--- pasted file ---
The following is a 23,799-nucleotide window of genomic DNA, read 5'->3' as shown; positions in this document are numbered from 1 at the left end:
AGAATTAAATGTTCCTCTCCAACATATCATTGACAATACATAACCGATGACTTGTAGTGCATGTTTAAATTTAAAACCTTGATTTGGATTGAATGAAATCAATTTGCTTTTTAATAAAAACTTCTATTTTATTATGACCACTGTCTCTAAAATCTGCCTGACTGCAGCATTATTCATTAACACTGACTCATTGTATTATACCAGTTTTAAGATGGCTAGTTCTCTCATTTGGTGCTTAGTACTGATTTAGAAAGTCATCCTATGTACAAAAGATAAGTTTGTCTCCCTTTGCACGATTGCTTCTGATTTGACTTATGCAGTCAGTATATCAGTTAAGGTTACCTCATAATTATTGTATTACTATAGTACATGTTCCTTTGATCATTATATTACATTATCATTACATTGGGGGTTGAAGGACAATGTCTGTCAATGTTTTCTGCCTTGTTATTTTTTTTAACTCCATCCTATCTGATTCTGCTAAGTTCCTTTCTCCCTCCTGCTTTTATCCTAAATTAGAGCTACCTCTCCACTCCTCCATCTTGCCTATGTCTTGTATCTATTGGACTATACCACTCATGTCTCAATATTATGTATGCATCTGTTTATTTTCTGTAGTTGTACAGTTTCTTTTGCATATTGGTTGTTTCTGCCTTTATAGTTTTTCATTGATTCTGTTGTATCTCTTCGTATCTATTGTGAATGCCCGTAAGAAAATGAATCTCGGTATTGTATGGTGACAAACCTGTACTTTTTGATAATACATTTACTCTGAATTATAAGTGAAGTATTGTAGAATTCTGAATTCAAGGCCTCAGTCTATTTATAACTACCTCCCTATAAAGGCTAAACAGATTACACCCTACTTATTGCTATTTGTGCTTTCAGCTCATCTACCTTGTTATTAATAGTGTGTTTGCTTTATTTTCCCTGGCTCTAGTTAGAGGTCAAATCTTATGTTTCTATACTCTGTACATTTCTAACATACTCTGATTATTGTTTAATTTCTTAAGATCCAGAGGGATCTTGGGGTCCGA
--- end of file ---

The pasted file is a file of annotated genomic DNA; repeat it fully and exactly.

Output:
The following is a 23,799-nucleotide window of genomic DNA, read 5'->3' as shown; positions in this document are numbered from 1 at the left end:
AGAATTAAATGTTCCTCTCCAACATATCATTGACAATACATAACCGATGACTTGTAGTGCATGTTTAAATTTAAAACCTTGATTTGGATTGAATGAAATCAATTTGCTTTTTAATAAAAACTTCTATTTTATTATGACCACTGTCTCTAAAATCTGCCTGACTGCAGCATTATTCATTAACACTGACTCATTGTATTATACCAGTTTTAAGATGGCTAGTTCTCTCATTTGGTGCTTAGTACTGATTTAGAAAGTCATCCTATGTACAAAAGATAAGTTTGTCTCCCTTTGCACGATTGCTTCTGATTTGACTTATGCAGTCAGTATATCAGTTAAGGTTACCTCATAATTATTGTATTACTATAGTACATGTTCCTTTGATCATTATATTACATTATCATTACATTGGGGGTTGAAGGACAATGTCTGTCAATGTTTTCTGCCTTGTTATTTTTTTTAACTCCATCCTATCTGATTCTGCTAAGTTCCTTTCTCCCTCCTGCTTTTATCCTAAATTAGAGCTACCTCTCCACTCCTCCATCTTGCCTATGTCTTGTATCTATTGGACTATACCACTCATGTCTCAATATTATGTATGCATCTGTTTATTTTCTGTAGTTGTACAGTTTCTTTTGCATATTGGTTGTTTCTGCCTTTATAGTTTTTCATTGATTCTGTTGTATCTCTTCGTATCTATTGTGAATGCCCGTAAGAAAATGAATCTCGGTATTGTATGGTGACAAACCTGTACTTTTTGATAATACATTTACTCTGAATTATAAGTGAAGTATTGTAGAATTCTGAATTCAAGGCCTCAGTCTATTTATAACTACCTCCCTATAAAGGCTAAACAGATTACACCCTACTTATTGCTATTTGTGCTTTCAGCTCATCTACCTTGTTATTAATAGTGTGTTTGCTTTATTTTCCCTGGCTCTAGTTAGAGGTCAAATCTTATGTTTCTATACTCTGTACATTTCTAACATACTCTGATTATTGTTTAATTTCTTAAGATCCAGAGGGATCTTGGGGTCCGA